Ideally, the gauge should be between 1 to 2 bars. Check your boiler’s pressure gauge. If it is reading one bar or less, you may not have enough pressure for your boiler to work. You can top off the pressure, or you may need to reset your boiler.
Change the filter
The filter may be clogged
This next step may be even more humbling than the first suggestion, but provided the furnace is actually turned on and the thermostat seems to be working well, but the furnace still isn’t working properly, the problem may be as easy as a dirty filter needing to be changed.
If your blower is running, but no heat is blowing out, it’s time to replace the filter.
Dust and dirt build up and begin to restrict the airflow over time. When the filter becomes clogged in this manner, the heat exchange may overheat and begin to shut off too soon, leaving your house a bit chilled instead of warmed to the temperature you had set the thermostat to and expected the house to heat up to.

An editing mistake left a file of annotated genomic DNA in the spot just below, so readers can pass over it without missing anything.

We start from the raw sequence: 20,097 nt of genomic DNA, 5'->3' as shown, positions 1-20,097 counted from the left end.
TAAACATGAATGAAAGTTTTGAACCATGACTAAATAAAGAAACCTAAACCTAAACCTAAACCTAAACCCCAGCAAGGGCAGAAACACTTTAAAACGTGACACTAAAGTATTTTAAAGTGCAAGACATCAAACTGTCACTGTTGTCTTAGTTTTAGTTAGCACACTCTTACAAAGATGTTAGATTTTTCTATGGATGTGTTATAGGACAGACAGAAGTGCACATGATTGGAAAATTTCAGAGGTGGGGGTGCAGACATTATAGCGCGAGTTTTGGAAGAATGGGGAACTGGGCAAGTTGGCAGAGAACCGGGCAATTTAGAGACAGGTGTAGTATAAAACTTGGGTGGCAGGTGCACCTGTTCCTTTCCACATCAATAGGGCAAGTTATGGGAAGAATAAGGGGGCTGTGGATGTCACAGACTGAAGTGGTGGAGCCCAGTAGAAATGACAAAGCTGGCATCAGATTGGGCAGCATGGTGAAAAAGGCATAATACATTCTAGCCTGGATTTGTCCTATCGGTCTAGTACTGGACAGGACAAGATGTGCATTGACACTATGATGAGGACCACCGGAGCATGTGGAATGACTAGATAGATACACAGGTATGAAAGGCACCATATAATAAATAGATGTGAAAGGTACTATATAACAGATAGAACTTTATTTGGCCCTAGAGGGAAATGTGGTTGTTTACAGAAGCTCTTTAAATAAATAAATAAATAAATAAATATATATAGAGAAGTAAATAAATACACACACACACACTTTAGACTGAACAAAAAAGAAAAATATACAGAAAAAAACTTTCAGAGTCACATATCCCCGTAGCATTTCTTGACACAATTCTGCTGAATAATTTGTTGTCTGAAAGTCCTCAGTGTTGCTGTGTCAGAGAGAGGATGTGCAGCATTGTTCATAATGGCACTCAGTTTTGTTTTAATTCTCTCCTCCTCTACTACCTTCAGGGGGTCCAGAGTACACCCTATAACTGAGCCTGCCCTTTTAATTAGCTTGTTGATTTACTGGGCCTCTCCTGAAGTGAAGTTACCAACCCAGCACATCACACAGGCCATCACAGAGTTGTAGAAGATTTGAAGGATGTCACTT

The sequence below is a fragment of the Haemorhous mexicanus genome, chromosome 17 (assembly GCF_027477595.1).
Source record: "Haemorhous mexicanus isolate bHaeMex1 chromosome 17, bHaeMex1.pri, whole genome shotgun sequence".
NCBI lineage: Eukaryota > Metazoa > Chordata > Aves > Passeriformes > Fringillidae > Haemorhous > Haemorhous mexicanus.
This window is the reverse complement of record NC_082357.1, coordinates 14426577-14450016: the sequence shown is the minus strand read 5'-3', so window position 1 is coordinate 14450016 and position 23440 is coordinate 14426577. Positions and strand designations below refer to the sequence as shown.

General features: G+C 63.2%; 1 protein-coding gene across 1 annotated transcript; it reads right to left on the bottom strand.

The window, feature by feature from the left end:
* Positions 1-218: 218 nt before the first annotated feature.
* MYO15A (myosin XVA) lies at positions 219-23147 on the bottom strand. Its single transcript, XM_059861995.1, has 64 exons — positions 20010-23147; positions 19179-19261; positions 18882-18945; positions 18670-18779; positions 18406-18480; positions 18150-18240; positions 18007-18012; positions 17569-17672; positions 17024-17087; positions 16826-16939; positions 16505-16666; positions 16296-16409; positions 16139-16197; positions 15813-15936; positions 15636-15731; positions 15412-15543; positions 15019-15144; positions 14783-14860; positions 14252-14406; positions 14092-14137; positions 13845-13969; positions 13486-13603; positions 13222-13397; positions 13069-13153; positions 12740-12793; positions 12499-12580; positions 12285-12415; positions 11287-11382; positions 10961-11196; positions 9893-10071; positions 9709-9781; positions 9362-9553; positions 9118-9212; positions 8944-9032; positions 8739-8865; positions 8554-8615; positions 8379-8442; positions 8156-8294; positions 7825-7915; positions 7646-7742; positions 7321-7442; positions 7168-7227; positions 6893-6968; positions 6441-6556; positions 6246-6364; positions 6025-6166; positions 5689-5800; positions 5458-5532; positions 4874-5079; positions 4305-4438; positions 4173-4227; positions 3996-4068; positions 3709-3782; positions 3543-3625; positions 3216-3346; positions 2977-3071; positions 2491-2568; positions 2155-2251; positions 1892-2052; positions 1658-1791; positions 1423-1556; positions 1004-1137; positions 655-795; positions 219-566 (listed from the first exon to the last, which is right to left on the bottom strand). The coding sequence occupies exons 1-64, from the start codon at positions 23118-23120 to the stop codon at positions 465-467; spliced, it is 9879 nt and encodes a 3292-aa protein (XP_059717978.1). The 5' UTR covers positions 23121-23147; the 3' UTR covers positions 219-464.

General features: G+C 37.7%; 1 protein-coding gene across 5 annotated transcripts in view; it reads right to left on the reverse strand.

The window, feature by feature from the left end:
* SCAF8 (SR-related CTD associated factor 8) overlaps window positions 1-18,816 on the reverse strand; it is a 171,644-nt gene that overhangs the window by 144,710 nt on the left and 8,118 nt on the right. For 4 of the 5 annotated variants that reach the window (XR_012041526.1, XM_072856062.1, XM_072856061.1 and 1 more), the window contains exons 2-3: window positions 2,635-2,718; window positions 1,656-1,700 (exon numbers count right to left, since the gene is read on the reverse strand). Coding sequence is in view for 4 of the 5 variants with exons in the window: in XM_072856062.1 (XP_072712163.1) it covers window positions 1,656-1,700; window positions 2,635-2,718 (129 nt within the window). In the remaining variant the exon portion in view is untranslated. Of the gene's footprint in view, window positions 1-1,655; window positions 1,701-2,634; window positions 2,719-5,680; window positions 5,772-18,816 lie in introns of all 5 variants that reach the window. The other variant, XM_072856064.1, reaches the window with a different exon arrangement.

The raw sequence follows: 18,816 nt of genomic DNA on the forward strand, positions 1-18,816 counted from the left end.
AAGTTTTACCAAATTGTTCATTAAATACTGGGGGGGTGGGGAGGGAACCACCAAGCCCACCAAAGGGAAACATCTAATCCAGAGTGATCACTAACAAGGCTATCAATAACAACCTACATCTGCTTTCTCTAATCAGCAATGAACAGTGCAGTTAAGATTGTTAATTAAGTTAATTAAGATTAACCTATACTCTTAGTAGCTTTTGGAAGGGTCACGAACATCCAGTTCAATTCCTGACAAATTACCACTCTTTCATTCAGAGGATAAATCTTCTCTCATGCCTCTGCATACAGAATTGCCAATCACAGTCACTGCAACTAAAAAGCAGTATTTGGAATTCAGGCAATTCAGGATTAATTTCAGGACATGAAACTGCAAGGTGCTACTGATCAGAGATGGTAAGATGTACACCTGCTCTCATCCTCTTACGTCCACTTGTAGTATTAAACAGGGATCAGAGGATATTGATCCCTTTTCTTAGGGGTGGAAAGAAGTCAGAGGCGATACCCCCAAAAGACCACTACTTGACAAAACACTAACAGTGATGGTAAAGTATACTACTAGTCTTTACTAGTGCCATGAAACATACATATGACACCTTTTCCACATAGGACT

If this is the culprit to lack of heat, be thankful that you discovered it now rather than later as a dirty filter can also cause soot to accumulate on the heat exchange which will reduce the furnace efficiency and ultimately shorten the life of the unit. As part of furnace maintenance and upkeep, filters should be changed once a month.
Is there airflow and proper venting?
Make sure your ducts and exhaust flue are clear. If your furnace is kicking on, but not every room is heating up as expected, make sure the registers in the rooms are open and air is able to flow freely.
Next, take a look at the duct work that leads to these rooms to make sure there are no breaks or cracks. If you find a crack, seal it with a metal tape and try to avoid using the standard duct tape that tends to break down and cause more problems over time. Also, make sure the exhaust flue is clear. It’s very common for birds to make nests inside, blocking the vent.
If your furnace is a heat pump or vents outside of your home, clean out any leaves or grass buildup from the intake or exhaust vent.
When it’s a bigger issue it’s time to call in an expert
Know when to call an expert for central heating help
While many central heating problems are an easy, inexpensive fix you can do yourself, sometimes there is a bigger issue with home heating systems that will require a new system be installed.
For instance, if you are smelling gas or a burnt smell when the furnace is running, turn it off immediately. The smell could be the result of debris or dust inside the duct work, or it could mean that it’s time to call in an expert to replace the entire unit.